The wedding vows.
We think about them, contemplate what they mean, but most of us tend to think toward the “richer” and “health” and “better” portions of those vows.
The reality is, even if we never go through life altering illnesses or reversals of financial fortune, we still hit hard times.
Or they hit us.
Like a Mac truck doing 70 on the interstate.
That’s how I felt this weekend.
If you read the Sunday Editions, you know I usually write them, and I usually write them on Saturday nights. This past Saturday, I didn’t feel great, but it wasn’t nearly as bad as it was going to get. By the time I woke up Sunday, I was running about 101.5F but was chilled to the bone. Monday I went to the doctor, who confirmed what I already knew. Strep throat.
I got to spend all day on Mother’s Day sleeping.
(Hey! I’m trying to be glass half full here!)
While I whimpered in pain as the elephant stepped on my leg. Except it wasn’t an elephant. It was my 5lb Shorkie :p.
But when I get sick, whether it’s a nasty bout of strep or skin cancer followed by Bell’s Palsy or a kid who needs Mom, my husband becomes “Jesus with skin on.”
This weekend, he didn’t complain when dinner wasn’t cleaned up when he got home on Saturday (it was his long-standing monthly game night with friends). He took care of all four kids all day on Sunday when I emerged from our room for a grand total of fifteen minutes combined. He took the 7yo to his first baseball game last night (I’m bummed I missed that :(). He’s with the 11yo at her first softball game this evening (bummed I missed that too :() and done far more than his fair share of listening to the whine coming from both me and the kids when they get overtired.
Three years ago, I was diagnosed with basal cell carcinoma – pretty much the least bad cancer ever – but it was right on my nose. It took two surgeries (five days apart) to fix it. The closure took over 50 stitches. I was on narcotics for nearly two weeks. He took care of everything during those rough weeks – from the kids to taking me to surgeries and follow ups and listening to me say (over and over and over) that my eyelids were numb after the second surgery (I don’t know why I was so fascinated by it; I was still coming out of the anesthesia!). That was late January/early February. Easter was in March that year. On Good Friday, I woke up with only half my face working… It’s amazing how exhausted you feel when half your face doesn’t work :p. He stepped up big time then too.
Almost eight years ago, our youngest was born a month early. He didn’t have any preemie issues, but the valve between his esophagus and stomach didn’t work right. Feeding him took about 90 minutes, every 3 hours. Oy! And he was nursing so it fell mostly to me. He had surgery at 4 months to fix it and that helped, except he couldn’t burp for a couple months. Then as that resolved, he went through a stretch where he NEVER went more than two hours between eating. By then it only took about half an hour to feed him, but he ate every 90-120 minutes around the clock. That meant, I never slept more than 90 minutes at a time, TOPS. That went on for about 2 months. I was barely functional. A successful day meant everyone was alive at bedtime. They may have had Froot Loops for breakfast, lunch, and dinner, but no one stayed in a stinky diaper too long.
Those are the times when someone’s true character comes out. My husband was so worried about me during that time. In my efforts to let him get the sleep he needed (working two jobs), he had no idea how often our son was eating overnight. Every night. Once he did, he made sure to help more when he could. I don’t mean to imply he wasn’t already shouldering more than his load, but once he knew how little sleep I was getting, he made that a priority, too.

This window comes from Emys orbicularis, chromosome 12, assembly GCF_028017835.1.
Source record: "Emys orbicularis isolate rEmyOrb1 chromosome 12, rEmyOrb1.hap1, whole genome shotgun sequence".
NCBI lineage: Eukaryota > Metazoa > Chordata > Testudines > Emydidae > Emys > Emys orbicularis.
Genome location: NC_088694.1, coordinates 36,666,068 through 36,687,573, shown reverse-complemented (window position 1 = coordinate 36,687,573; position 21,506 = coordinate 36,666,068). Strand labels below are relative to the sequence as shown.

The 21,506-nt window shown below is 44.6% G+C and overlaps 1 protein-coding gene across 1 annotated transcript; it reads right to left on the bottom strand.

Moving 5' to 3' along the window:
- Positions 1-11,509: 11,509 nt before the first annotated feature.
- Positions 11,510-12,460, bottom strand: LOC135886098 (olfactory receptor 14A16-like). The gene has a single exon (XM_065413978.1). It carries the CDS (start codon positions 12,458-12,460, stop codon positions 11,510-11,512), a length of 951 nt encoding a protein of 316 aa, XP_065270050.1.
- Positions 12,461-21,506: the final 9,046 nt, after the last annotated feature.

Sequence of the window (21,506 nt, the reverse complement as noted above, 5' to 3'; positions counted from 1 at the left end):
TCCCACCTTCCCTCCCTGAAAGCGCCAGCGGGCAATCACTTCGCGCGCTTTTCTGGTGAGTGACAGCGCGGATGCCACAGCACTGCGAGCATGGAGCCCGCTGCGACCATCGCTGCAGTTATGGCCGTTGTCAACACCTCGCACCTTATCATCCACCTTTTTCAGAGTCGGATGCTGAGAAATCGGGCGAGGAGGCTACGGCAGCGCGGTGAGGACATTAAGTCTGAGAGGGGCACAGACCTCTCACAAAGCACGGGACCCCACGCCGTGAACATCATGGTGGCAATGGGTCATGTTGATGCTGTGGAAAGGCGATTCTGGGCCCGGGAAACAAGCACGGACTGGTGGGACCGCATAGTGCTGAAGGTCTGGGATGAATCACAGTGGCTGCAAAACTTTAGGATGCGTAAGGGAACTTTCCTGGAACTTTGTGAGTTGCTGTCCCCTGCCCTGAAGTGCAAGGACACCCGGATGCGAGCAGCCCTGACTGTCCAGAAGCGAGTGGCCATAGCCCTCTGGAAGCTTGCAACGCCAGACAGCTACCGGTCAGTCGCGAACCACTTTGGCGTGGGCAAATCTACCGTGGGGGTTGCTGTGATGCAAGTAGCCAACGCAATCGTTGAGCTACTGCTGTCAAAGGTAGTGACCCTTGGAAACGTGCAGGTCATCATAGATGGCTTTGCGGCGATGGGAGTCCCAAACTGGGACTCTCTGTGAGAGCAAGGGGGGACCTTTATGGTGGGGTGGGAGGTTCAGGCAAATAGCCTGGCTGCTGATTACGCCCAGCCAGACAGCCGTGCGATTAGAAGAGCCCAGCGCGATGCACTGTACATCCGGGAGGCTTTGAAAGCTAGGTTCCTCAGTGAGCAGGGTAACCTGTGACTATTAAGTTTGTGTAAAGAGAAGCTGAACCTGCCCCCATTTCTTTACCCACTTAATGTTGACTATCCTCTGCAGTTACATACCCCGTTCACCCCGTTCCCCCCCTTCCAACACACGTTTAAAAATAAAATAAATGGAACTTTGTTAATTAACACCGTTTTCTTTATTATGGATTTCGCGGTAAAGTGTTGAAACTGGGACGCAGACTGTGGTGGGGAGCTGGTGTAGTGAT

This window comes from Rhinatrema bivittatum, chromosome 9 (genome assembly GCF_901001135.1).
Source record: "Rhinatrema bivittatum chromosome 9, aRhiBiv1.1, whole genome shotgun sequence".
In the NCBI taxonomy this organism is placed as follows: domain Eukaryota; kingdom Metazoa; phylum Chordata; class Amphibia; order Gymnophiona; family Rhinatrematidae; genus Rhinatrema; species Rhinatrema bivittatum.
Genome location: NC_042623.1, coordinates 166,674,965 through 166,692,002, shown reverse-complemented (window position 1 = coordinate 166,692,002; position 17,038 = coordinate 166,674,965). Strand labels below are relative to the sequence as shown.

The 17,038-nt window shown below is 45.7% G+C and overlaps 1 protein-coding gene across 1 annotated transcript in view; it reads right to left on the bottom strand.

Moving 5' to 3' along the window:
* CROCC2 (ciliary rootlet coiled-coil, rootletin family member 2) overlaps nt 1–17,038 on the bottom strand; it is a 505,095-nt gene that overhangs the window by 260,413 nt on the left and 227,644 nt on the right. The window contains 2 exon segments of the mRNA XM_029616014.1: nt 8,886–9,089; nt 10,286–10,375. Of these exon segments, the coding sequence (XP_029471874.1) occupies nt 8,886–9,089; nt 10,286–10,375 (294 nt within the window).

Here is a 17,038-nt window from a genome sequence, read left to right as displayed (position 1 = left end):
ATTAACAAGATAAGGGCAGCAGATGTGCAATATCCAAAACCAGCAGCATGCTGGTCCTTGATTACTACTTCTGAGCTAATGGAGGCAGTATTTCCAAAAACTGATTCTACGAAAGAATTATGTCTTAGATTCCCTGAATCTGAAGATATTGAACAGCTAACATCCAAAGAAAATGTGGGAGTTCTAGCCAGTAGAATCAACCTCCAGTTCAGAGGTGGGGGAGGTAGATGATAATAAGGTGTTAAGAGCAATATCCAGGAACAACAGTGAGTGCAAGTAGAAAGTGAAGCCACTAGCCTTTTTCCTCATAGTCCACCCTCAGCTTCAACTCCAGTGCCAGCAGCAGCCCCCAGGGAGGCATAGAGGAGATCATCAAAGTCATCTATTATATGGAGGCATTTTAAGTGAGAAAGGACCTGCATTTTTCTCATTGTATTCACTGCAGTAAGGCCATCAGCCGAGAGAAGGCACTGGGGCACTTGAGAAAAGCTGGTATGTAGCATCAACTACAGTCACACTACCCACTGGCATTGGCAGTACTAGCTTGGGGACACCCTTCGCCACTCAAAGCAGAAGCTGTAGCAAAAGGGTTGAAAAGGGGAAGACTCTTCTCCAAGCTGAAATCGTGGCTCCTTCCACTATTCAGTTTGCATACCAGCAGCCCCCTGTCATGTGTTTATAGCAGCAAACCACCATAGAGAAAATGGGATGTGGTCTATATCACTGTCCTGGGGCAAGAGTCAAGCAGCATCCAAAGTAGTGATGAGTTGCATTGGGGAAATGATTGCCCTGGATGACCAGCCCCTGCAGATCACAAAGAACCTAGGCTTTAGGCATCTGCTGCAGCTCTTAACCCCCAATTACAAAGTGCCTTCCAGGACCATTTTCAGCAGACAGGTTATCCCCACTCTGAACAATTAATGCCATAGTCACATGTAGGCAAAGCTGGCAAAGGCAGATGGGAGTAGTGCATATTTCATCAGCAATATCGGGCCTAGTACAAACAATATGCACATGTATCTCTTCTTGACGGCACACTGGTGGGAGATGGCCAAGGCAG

And turnabout’s fair play. The week after our son had that surgery, I was sleeping on the couch because I needed to feed him so often still. My husband crawled out of our room in agony. For the next two weeks, I took care of both of them as he waited for a kidney stone that wouldn’t pass. I’ve taken him to the ER past midnight because we were concerned about a concussion. And so on.
It’s part of being in a relationship. It’s part of the “in sickness” part of those vows. We’ve never been through the major struggles – like my dad when my mom fought then died of cancer. Or the couple at my church when the husband fell off a ladder and has been in a wheelchair ever since. Or the wife who has a slow debilitating disease and needs him to care for her. Or my high school friends who had two children – one of whom barely passed her first birthday before meeting Jesus – and the other who still, at nearly 15, still has the same disorder and will never “grow up”, never “be normal.” (A year or so later they had a third child – a wonderful girl who, at eleven or so, dotes on her older brother.)
All of these are the things that test a relationship to it’s limit.
One of my high school teachers always said he believed couples should date for at least a year because it’s very likely you’ll go through at least one fairly major incident. Knowing how that potential spouse reacts when the chips are down is a huge part of knowing whether that person is the right one for you or not.
What about you? Do you have that one person – or several – in your life who’s there for you no matter what? If you’re married, I pray your spouse is one of those people. If not, I pray you have those friends or family members who can step up.
That basal cell cancer thing played a role in my first novel, Finding Mr. Write. In fact, most of the six novels I have out deal with at least one minor-to-semi-major medical crisis. And that Bell’s Palsy thing is going to come into play, probably this fall. One lucky commenter will get a Kindle copy of their choice of my novels.
Oh – and my personal health has been upgrade from “Mac truck” to “high-speed sideswipe by an F350” ;).